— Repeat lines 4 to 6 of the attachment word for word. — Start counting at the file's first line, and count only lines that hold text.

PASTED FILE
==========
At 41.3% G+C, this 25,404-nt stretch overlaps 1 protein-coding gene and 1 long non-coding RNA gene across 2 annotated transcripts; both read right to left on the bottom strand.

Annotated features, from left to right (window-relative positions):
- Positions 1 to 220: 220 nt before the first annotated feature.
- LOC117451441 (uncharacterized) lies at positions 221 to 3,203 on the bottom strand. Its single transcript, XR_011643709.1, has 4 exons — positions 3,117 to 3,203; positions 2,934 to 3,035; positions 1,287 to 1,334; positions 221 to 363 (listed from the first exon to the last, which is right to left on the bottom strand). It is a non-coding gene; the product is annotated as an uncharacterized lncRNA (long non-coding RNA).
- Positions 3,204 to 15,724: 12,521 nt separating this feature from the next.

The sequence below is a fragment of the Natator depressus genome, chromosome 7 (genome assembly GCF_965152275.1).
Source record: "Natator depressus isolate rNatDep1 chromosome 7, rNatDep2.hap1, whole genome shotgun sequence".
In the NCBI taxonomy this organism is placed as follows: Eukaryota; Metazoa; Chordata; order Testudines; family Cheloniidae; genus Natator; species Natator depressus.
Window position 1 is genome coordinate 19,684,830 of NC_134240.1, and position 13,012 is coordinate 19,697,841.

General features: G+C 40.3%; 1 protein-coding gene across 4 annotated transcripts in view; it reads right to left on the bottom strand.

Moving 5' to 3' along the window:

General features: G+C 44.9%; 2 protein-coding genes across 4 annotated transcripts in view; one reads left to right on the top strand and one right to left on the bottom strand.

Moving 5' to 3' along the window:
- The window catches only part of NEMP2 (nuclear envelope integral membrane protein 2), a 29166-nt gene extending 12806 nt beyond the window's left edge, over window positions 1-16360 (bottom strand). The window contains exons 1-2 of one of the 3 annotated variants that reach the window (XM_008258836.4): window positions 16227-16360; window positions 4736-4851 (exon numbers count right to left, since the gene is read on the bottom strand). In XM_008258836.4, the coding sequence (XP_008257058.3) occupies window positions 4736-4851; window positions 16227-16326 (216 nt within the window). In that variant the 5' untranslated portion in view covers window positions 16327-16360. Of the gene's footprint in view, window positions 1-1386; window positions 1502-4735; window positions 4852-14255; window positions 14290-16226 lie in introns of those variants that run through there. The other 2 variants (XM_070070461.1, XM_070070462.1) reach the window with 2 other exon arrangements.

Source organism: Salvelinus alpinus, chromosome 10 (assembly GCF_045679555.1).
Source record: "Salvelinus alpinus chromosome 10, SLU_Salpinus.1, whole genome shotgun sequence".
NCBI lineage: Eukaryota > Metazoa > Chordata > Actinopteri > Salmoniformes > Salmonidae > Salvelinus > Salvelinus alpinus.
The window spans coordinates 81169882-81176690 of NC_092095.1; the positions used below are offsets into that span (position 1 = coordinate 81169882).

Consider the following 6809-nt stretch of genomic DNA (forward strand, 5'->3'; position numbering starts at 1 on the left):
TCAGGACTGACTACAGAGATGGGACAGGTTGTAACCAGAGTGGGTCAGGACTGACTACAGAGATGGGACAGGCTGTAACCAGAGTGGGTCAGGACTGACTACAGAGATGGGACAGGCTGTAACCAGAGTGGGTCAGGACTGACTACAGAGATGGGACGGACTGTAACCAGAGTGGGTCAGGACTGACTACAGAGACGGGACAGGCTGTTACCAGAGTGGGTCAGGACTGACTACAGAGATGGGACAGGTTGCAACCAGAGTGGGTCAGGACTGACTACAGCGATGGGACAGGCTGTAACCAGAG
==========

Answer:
- LOC117451441 (uncharacterized) lies at positions 221 to 3,203 on the bottom strand. Its single transcript, XR_011643709.1, has 4 exons — positions 3,117 to 3,203; positions 2,934 to 3,035; positions 1,287 to 1,334; positions 221 to 363 (listed from the first exon to the last, which is right to left on the bottom strand). It is a non-coding gene; the product is annotated as an uncharacterized lncRNA (long non-coding RNA).
- Positions 3,204 to 15,724: 12,521 nt separating this feature from the next.

The sequence below is a fragment of the Natator depressus genome, chromosome 7 (genome assembly GCF_965152275.1).